Kerala child rights body moves SC for directions to curb dog attack cases in state

It said 5,794 stray dogs attacks were reported in Kerala in 2019 and the number went down to 3,951 in 2020.

New Delhi: The Kerala child rights body has moved the Supreme Court seeking “immediate directions” like providing confinement facilities for stray dogs or their culling for effectively checking the menace of canine attacks, especially on children.

The Kerala State Commission for Protection of Child Rights (KSCPCR) has sought a direction from the apex court for being made a party in a pending 2019 case filed by the state government on the stray dog menace.

The child rights body, which also provided data on dog attack cases in the state, said, “The stray dogs can pose a risk to public safety by attacking people or other animals. A confined facility or culling of stray dogs can reduce the risk of such incidents to an extent.”

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It said, globally, dog-mediated rabies causes an estimated 59,000 human deaths annually and, according to WHO (World Health Organisation), India accounts for 36 percent of the global deaths due to rabies.

“India also accounts for 65% of the deaths due to rabies in the South-East Asia region. The National Rabies Control Program reported 6,644 clinically suspected cases and deaths of humans caused by rabies between 2012 and 2022. According to the National Institute of Communicable Diseases, almost 96% of rabies cases in India are caused by stray dogs – and so India leads the world in rabies deaths,” the child rights body said.

It said 5,794 stray dogs attacks were reported in Kerala in 2019 and the number went down to 3,951 in 2020.

In 2021, 7,927 dog attack cases were reported in the state, while 11,776 cases were recorded in 2022 and 6,276 up to June 19, 2023, it said.

“That very recently, a shocking incident in which a 11 year old autistic child, namely Nihal, was mauled to death by a pack of stray dogs at Kannur on June 11, 2023,” it said, adding a similar incident happened in Kottayam District of Kerala where a 12-year-old minor died due to stray dog attack last year.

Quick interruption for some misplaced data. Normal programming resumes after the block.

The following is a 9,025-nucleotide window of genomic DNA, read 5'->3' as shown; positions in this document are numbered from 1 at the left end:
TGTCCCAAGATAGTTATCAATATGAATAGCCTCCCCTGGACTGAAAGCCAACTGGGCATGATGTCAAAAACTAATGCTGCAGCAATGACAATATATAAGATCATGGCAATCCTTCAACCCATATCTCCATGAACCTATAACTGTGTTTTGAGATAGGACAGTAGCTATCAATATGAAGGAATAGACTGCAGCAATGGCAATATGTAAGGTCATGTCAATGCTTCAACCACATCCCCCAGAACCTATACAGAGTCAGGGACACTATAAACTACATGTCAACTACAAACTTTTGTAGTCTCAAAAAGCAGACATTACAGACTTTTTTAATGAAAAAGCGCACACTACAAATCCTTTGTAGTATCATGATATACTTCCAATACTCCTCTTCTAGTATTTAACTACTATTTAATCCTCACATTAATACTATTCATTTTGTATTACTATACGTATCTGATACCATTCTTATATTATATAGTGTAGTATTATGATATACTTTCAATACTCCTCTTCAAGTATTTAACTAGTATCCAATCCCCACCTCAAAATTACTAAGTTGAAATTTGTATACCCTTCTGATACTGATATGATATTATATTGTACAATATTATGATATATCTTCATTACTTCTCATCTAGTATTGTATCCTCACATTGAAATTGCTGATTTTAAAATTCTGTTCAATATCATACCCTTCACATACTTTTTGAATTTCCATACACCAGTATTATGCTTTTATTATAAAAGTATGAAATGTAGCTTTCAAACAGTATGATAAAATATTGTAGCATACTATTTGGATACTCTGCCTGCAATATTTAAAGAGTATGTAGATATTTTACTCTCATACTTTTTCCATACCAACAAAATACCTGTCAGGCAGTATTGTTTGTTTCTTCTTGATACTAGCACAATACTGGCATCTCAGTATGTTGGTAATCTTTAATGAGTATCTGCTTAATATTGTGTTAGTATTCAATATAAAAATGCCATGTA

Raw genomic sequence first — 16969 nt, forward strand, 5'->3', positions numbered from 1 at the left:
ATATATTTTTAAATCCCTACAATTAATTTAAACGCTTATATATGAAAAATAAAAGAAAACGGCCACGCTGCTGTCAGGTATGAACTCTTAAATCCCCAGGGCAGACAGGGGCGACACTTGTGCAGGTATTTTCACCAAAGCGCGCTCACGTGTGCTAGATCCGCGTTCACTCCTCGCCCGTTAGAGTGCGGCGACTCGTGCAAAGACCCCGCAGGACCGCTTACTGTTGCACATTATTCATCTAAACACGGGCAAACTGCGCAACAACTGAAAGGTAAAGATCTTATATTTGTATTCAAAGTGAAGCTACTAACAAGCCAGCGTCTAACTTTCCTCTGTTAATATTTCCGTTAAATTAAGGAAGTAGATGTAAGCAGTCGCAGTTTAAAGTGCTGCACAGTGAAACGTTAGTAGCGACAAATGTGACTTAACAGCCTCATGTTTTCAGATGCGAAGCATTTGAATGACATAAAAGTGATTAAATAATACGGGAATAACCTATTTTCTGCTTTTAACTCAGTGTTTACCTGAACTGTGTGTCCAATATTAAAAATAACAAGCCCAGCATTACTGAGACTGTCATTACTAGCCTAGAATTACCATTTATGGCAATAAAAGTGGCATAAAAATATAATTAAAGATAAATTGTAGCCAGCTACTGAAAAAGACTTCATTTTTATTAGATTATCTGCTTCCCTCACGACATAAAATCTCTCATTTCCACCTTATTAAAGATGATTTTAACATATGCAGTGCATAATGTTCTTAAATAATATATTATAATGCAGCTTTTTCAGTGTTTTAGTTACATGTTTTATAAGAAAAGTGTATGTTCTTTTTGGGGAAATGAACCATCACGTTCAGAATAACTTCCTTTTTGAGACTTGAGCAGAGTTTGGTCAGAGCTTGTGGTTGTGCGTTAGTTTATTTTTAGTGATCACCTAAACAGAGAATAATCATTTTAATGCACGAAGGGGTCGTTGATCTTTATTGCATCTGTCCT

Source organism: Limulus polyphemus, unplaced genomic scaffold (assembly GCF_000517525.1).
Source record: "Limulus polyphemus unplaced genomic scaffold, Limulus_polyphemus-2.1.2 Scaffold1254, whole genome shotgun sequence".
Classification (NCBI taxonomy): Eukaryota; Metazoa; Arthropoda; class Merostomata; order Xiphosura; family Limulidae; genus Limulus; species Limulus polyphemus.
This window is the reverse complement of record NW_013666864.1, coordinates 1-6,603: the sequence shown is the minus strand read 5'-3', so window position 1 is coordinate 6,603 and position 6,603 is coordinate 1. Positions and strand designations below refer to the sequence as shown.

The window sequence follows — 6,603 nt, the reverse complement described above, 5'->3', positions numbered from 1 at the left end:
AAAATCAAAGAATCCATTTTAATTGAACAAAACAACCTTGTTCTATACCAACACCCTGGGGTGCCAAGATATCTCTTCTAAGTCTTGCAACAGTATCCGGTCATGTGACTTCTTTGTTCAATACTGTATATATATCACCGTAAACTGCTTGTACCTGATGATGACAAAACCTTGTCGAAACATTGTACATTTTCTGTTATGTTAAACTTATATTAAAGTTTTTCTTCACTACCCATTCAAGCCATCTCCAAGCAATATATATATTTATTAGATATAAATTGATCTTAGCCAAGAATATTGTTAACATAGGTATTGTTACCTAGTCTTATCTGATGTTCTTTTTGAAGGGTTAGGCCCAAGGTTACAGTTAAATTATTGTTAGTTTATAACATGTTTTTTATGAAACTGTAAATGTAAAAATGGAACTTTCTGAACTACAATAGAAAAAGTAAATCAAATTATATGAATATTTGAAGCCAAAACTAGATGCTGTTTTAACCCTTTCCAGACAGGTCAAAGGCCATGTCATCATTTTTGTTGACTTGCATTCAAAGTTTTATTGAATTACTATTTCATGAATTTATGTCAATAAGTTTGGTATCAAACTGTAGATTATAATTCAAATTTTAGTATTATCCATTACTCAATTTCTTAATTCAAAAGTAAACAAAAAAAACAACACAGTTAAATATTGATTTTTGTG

Seeking judicial intervention to curb such cases, it said, “Stray dogs can carry diseases that can be transmitted to humans, such as rabies. Confined facilities for stray dogs can help to control the spread of such disease. Stray dogs can cause a nuisance by barking and attacking people, damaging property, and creating fear among the people and especially children.”

Earlier on June 21, a top court bench sought a response from the Kerala government on another plea, filed by the district panchayat of Kannur, seeking permission to euthanise “suspected rabid” and “extremely dangerous” stray dogs in Kannur district. A vacation bench of Justice Surya Kant and Justice M M Sundresh issued a notice to Kerala and directed it to file a reply by July 7.

The plea raised the issue of stray dog attack on Nihal. It said the problem has continued despite every effort to control it.

The 11-year-old Nihal was found grievously injured in a bush near his home on June 11. The boy, who suffered from autism, went missing from home and was later found in a grievously injured state. He was rushed to a hospital where he died.

The Supreme Court is seized of a batch of petitions on issues related to orders passed by various civic bodies on the culling of stray dogs that have become a hazard, especially in Kerala and Mumbai.

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